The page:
Cicero, fully Marcus Tullius Cicero, anglicized as Tully

Cicero, fully Marcus Tullius Cicero, anglicized as Tully
106
43 B.C.

Roman Philosopher, Statesman, Lawyer, Political Theorist, and Roman Constitutionalist, considered one of Rome's greatest Orators and Prose Stylists

Author Quotes

The wise man is always happy, and every good thing is full of joy.

The whole of virtue consists in its practice.

The wise are instructed by reason; ordinary minds, by experience; the stupid, by necessity; and brutes by instinct.

The thirst of desire is never filled, nor fully satisfied.

The true medicine of the mind is philosophy.

The search after truth is peculiar to man.

The shifts of fortune test the reliability of friends.

The philosopher’s whole life is a preparation for death.

The pursuit, even of the best things, ought to be calm and tranquil.

The noblest spirit is most strongly attracted by the love of glory.

The only excuse for war is that we may live unharmed in peace.

The life of the dead is placed in the memory of the living.

The more law the less justice.

The home is the empire! There is no peace more delightful than one's own fireplace.

The life given us by nature is short, but the memory of a well-spent life is eternal.

The good of the people is the chief law.

The first bond of society is marriage.

The great affairs of life are not performed by physical strength, or activity, or nimbleness of body, but by deliberation, character, expression of opinion. Of these old age is not only not deprived, but, as a rule, has them in a greater degree.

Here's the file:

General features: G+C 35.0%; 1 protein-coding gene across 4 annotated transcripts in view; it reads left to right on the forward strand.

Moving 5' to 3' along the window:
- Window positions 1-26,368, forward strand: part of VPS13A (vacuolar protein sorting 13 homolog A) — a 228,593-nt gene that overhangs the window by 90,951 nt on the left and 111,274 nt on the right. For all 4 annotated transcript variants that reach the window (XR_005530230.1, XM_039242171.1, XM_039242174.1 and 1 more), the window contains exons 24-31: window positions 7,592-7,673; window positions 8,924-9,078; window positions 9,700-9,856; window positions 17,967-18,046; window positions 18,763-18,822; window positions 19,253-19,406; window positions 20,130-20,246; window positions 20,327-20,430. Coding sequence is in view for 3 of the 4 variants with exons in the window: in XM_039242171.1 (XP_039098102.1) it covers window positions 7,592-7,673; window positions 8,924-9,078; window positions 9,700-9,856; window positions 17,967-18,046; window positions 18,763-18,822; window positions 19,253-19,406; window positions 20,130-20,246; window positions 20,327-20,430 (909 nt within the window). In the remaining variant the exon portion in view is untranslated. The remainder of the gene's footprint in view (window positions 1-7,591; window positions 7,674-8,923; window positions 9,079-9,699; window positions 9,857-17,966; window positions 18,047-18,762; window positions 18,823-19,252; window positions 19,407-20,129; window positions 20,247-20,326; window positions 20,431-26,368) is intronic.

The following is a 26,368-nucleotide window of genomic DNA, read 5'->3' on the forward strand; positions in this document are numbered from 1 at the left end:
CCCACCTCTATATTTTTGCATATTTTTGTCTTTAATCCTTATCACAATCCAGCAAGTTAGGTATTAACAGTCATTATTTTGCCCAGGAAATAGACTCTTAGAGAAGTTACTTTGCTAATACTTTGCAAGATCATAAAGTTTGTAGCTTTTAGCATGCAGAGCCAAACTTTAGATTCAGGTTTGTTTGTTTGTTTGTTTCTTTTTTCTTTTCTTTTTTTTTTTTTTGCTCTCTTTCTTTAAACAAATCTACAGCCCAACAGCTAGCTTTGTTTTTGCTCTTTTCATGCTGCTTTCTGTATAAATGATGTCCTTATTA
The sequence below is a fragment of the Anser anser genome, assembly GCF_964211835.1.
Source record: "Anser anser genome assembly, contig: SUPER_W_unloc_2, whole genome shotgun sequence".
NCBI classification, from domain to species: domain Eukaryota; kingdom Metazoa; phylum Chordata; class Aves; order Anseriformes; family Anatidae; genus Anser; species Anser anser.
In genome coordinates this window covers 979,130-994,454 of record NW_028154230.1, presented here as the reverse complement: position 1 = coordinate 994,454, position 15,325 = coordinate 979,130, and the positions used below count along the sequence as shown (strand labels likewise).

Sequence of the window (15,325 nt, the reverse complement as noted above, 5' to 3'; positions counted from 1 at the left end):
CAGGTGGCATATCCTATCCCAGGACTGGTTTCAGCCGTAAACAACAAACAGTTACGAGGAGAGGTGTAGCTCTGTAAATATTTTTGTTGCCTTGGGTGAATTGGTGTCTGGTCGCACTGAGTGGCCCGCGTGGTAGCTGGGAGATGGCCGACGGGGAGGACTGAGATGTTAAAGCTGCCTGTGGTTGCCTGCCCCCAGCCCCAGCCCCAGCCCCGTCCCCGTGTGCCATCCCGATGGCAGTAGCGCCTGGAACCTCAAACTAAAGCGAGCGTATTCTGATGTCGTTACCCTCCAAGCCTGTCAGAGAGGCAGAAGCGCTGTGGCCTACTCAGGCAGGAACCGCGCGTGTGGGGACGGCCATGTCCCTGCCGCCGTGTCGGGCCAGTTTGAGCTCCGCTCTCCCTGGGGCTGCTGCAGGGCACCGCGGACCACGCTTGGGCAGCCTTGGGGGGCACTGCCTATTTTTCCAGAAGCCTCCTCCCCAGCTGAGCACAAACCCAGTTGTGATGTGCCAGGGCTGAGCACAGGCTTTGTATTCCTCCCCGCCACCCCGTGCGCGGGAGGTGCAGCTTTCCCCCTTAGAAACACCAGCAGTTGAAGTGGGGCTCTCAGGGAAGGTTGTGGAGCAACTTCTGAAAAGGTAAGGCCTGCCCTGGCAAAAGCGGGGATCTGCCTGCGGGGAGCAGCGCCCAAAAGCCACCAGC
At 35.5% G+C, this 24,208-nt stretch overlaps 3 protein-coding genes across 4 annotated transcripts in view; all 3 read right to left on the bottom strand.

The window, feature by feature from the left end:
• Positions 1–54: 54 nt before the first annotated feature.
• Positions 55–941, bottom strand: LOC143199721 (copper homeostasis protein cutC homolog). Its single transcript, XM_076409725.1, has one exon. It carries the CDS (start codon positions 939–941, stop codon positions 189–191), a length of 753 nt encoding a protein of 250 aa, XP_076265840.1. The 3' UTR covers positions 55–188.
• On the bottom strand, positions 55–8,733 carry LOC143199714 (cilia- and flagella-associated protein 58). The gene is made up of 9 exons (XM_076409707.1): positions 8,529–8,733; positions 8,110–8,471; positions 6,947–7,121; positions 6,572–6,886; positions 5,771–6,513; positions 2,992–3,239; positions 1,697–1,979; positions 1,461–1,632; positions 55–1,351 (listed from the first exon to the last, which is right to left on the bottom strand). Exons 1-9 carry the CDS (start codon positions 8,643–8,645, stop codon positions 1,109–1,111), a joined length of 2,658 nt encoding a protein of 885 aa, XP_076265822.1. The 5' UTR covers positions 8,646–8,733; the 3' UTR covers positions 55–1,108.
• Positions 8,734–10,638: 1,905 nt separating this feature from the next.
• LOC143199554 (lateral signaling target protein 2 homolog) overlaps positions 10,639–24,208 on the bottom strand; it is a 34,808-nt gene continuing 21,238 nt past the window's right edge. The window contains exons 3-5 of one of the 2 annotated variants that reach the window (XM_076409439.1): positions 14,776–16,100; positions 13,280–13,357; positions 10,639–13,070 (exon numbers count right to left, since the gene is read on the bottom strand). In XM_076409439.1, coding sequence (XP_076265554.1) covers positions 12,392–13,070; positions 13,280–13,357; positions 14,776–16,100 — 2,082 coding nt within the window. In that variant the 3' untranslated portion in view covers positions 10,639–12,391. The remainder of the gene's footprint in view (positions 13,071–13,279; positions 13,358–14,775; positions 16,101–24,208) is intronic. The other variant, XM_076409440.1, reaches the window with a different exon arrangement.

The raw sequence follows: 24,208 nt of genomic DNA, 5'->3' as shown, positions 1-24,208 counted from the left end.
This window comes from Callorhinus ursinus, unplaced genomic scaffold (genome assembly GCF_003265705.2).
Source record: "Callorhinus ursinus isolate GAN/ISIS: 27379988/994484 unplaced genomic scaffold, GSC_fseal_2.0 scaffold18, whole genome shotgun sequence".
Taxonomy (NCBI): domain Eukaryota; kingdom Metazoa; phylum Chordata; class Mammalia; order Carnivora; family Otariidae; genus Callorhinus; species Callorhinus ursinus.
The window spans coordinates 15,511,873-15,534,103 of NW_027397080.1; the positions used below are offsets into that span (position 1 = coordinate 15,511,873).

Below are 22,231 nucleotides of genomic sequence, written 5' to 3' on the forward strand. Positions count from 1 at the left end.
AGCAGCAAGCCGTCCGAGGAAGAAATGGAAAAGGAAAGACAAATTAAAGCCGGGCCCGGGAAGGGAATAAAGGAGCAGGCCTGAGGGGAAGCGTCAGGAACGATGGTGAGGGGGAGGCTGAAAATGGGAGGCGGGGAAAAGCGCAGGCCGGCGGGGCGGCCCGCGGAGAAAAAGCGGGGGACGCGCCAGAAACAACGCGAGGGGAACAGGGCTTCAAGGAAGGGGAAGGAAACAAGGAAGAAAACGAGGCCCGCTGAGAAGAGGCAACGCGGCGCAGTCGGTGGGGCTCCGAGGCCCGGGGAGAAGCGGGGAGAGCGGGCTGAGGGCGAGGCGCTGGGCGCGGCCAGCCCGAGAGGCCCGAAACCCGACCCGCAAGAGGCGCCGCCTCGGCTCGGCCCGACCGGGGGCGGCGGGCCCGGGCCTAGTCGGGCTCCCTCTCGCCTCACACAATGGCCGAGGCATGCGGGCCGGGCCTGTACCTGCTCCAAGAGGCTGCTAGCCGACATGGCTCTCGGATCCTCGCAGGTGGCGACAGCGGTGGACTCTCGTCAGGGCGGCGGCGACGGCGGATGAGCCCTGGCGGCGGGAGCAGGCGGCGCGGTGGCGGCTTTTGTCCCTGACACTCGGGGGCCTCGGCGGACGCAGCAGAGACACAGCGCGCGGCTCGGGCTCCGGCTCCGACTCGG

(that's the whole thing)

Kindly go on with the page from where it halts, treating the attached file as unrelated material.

The diseases of the mind are more and more destructive than those of the body.

The fact is that old age is respectable just as long as it asserts itself, maintains its proper rights, and is not enslaved to any one. For as I admire a young man who has something of the old man in him, so do I an old one who has something of a young man. The man who aims at this may possibly become old in body - in mind he never will.

The best orator is the one who address instructs, delights, and moves the minds of the hearers. The orator is obliged to instruct, while pleasure is gratuity granted to the audience. But to stir the emotions is indispensable.

The cultivation of the mind is a kind of good supplied for the soul of man.

Superstition consists in a senseless fear of the gods, religion in the pious worship of them.

The beginnings of all things are small.

Scurrility has no object in view but incivility; if it is uttered from feelings of petulance, it is mere abuse; if it is spoken in a joking manner, it may be considered raillery.

Author Picture
First Name
Cicero, fully Marcus Tullius Cicero, anglicized as Tully
Birth Date
106
Death Date
43 B.C.
Bio

Roman Philosopher, Statesman, Lawyer, Political Theorist, and Roman Constitutionalist, considered one of Rome's greatest Orators and Prose Stylists